The council said it has received allegations from four people about ‘excessive bird feeding’ since 2016 and officers visiting the street had seen ‘hundreds of pigeons’ near the properties.
It added: ‘This has led to the accumulation of bird feed, which has the potential to attract vermin and spread disease, and the build-up of bird faeces, which can cause nuisance and damage to property.’
Mr Seago said: ‘I don’t believe the council’s claim. At the most there’s been 50 or 60 pigeons but normally there’s a couple of dozen at most. They don’t nest round here.
‘There are all sorts of birds who come to feed. There’s even a heron knocking about. And we have no pigeon muck on our property which there would be if there were so many.’
He added that he has not put food out for three weeks since the letter threatening the fine arrived in the post but that birds still flock to their street.
A Fylde council spokesman said: ‘The act of ‘putting out food for the purpose of attracting wild birds to feed’ in such a large amount on a regular basis has a detrimental effect on neighbouring residents.
‘Birds roosting and defecating is a public health nuisance and has the potential to cause disease.
‘If it continues, the council could consider serving a community protection notice.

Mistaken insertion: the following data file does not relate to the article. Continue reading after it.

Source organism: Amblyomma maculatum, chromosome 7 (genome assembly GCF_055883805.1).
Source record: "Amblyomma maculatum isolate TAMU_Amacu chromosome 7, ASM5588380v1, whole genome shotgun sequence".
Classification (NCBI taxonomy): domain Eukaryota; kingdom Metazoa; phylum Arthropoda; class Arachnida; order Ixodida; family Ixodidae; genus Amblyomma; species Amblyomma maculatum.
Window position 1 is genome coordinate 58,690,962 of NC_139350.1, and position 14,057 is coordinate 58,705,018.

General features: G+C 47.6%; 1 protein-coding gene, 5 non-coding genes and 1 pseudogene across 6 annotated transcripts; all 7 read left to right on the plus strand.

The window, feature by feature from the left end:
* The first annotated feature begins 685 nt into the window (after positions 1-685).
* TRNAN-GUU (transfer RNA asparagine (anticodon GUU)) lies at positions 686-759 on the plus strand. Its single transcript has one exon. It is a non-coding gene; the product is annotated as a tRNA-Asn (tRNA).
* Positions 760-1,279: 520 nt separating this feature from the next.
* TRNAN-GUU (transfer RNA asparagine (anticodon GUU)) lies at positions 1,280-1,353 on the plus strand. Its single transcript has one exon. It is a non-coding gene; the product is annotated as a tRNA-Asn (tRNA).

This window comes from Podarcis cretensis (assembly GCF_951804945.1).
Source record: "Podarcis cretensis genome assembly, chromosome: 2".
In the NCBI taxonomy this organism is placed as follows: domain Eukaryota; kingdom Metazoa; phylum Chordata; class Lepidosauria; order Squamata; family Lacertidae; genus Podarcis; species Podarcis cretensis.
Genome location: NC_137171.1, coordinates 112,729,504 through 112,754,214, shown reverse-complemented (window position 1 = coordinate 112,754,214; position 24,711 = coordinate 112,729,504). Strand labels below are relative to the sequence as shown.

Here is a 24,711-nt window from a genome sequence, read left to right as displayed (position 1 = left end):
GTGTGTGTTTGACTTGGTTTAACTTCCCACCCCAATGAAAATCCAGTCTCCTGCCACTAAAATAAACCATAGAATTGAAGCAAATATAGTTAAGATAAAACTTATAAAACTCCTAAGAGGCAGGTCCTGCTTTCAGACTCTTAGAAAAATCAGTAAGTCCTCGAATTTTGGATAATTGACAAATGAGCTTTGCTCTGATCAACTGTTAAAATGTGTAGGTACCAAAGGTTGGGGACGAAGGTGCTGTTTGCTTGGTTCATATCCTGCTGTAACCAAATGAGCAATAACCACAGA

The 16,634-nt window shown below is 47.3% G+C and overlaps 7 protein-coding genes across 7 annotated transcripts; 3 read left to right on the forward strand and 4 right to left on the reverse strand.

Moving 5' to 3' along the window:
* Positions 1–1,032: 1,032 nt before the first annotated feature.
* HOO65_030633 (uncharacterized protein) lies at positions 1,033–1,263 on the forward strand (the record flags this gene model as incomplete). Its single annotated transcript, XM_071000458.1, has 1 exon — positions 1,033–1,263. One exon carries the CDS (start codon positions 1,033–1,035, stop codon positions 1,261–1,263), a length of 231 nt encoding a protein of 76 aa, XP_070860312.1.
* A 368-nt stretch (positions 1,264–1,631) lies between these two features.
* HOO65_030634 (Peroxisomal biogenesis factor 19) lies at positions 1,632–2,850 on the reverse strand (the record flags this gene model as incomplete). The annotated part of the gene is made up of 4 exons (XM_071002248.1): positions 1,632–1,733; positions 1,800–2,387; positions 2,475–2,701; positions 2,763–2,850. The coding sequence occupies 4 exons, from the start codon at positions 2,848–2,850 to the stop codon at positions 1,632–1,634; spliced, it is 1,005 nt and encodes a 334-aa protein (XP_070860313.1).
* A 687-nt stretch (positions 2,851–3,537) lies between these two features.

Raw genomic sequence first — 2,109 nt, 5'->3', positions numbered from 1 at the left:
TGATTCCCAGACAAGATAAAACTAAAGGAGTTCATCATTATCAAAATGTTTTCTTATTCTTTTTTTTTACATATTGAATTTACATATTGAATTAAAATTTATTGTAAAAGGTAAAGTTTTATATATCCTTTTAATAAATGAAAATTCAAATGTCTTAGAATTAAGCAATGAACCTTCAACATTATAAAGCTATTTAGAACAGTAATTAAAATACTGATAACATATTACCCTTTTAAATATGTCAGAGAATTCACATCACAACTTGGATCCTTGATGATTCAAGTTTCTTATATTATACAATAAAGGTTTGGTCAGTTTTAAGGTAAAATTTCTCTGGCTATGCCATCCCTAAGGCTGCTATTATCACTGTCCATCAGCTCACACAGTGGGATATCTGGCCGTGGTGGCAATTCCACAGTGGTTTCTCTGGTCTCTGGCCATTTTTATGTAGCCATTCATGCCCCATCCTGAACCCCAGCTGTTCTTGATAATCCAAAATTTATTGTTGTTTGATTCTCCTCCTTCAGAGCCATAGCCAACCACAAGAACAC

‘Failure to comply with a CPN is a criminal offence. The council has acted in response to complaints from other residents in the neighbourhood.’
The council said it has attempted to ‘engage’ with the Seagos and Wrights ‘on several occasions’.
Frail Mrs Seago, who has lived at her home in Staining, near Blackpool, since it was built in 1982, says one of her pleasures in life is sitting in her conservatory watching sparrows and robins eat seeds on her bird table
Anne Seago in the garden of her Blackpool home. From left to right – Cath Wright, Ian Wright, Alan Seago and Anne Seago
The spokesman added: ‘Contact could not be established with the occupants of one property, the occupants did not respond to written correspondence or requests for telephone contact.’
Pensioners’ campaigner Baroness Ros Altmann said: ‘This appears to be a case of Nanny State-identifying busy bodies gone bonkers.
‘I find it very upsetting that a council would pick on an elderly person supported by a number of neighbours and side with the one or two neighbours who have complained.
‘This is blighting the life of a frail old lady who doesn’t deserve to be vilified. I don’t understand – is it against the law to feed birds in your garden?
‘One of the neighbours who complained has allegedly been harassing her. ‘(Yet) the council seem to have taken their side over the lady.
‘I feel there is something wrong with the way the law is being interpreted.
‘For a 97-year-old lady to be accused of anti-social behaviour for feeding pigeons is beyond my comprehension.’
Fylde Council say some of the residents who have complained live on different streets from Mrs Seago.
Mrs Seago and her son say one neighbour, Darren Horne, has been harassing them by playing loud punk music and banging his bin lid.
Mr Horne denies playing loud music but admits banging the bin to ‘scare away birds’.